Physical Fitness for the Young at Heart
Staying active is easy in the Bay Area—no matter your age or physical inclination
It’s time for the whole family to get active: you’ll build healthier bodies, bond and have some fun along the way. Following are a few good-for-you options in your vicinity that can keep your crew—from tots to grandparents—healthy and fit.
INTO THE SWIM
Has it been a while since you last dipped your toes into some water? If so, it might be time to dive back in. Swimming can benefit nearly everyone. It helps pregnant women get aerobic exercise– while feeling weightless, protects postmenopausal women’s bone health and helps reduce the pain of osteoarthritis in older adults. Most every YMCA in San Francisco (www.ymcasf.org) has a pool and offers aquatics classes for kids and seniors. Just a few miles north, the Mill Valley Community Center (www.marin360.com) has an indoor pool with a retractable roof and a 120-foot waterslide. And the King Pool in North Berkeley offers family swim time, lessons for kids and adults, and water aerobics classes. Meanwhile, the pool at the YMCA in downtown Berkeley offers swimming lessons, aqua aerobics, water pilates, prenatal water exercise and deep-water arthritis classes.
SENIORS ON THE MOVE
Older adults who exercise regularly get the customary health benefits and can also reduce arthritis pain. The National Institutes of Health recommends that seniors do endurance exercises, strengthening exercises and balance exercises to reduce risk of falls. At the San Francisco Senior Center (www.sfsenior.com), seniors can join a walking group or classes in tai chi, qigong and dancing. Meanwhile, Youthful Hearts in Marin (www.youthfulhearts.com) teaches stretching, chair aerobics and line dancing.
Thanks to the Bay Area’s temperate weather, nearly every day is a good day for a hike. Walking regularly can cut your risk of heart disease and diabetes and can even help protect against memory loss and dementia.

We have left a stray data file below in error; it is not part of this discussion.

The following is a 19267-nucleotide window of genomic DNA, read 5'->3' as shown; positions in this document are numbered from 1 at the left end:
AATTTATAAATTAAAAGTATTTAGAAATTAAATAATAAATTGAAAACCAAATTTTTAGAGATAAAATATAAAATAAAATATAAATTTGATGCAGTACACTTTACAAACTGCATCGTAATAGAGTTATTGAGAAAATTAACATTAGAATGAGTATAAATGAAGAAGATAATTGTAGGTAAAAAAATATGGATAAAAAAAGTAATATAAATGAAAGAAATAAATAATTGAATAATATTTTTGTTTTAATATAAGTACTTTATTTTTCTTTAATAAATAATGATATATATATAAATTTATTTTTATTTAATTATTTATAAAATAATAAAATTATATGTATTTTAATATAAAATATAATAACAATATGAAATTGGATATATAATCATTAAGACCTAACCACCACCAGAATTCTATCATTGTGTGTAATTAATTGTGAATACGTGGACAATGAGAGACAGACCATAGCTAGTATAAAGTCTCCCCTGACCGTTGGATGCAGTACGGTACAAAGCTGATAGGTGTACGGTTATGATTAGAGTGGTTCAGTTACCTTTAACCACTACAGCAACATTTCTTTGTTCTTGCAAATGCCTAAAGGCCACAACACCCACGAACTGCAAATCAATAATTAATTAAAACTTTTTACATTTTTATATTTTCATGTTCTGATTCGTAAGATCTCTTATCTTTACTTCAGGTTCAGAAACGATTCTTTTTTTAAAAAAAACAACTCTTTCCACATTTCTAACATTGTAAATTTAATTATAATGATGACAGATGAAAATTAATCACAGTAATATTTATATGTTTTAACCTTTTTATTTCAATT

So gather your crew and start hiking. In the city, try Crissy Field (www.parksconservancy.org), with its panoramic bay and Golden Gate Bridge views. Or hop on a ferry at Pier 41 and make your way to Angel Island (www.angelisland.org), which has more than 12 miles of trails and roadways for hiking and cycling. At Oakland’s 500-acre Joaquin Miller Park (www.oaklandnet.com/joaquinmillerpark), journey through meadows and redwood groves as lush creeks rush by.
Up for the challenge of supplementing your hike with a brain workout? Enter the whole family in The Amazing San Francisco Scavenger Hunt (www.theamazingsfrace.com), which is held twice monthly or more. Come up with a cool team name and then compete with other teams as you navigate through the streets of San Francisco, following a set of clues to complete tasks and drum up points.
Riding a bike isn’t just fun. It’s good for your heart and muscles—and might even lengthen your life span. A study published in Environmental Health Perspectives found that commuters who switch from driving to riding a bike to work could extend their life by up to 14 months.
In San Francisco, cycling is safer than ever, thanks to Connecting the City, an effort to create bikeways for everyone from “an 8-year-old child to an 80-year-old grandmother.” To start, check out the San Francisco Bicycle Coalition (www.sfbike.org), which offers a Family Biking Guide and biking classes for families and seniors; Blazing Saddles (www.blazingsaddles.com), which rents bikes and offers guided biking tours in Marin, Angel Island and Wine Country; and the Marin County Bicycle Coalition (www.marinbike.org), which offers resources like a Bicycle Route Map and member events.
Or go it alone: Download the smartphone app MapMyRIDE (www.mapmyride.com) to access more than 26 million bike routes.
Childhood obesity has more than tripled in the past 30 years. Active kids maintain a healthy weight, build stronger bones and sleep better at night. The Centers for Disease Control and Prevention recommends that kids get at least one hour of physical activity every day.
For the younger set, the Bay Area has some great play areas, like the Koret Children’s Quarter in Golden Gate Park, which features a rope climbing wall, a concrete slide and a 1914 carrousel with fun animals. In San Francisco, the recently renovated Dolores Park Playground sports a granite climbing structure, a climbing net, crawl tubes, swings and a super slide. For more locations, download a smartphone app like Playgrounds! by KaBOOM!
Older kids can build healthy bodies by taking up a team sport. Options include the San Francisco Youth Baseball League and the San Francisco Juniors Volleyball Club.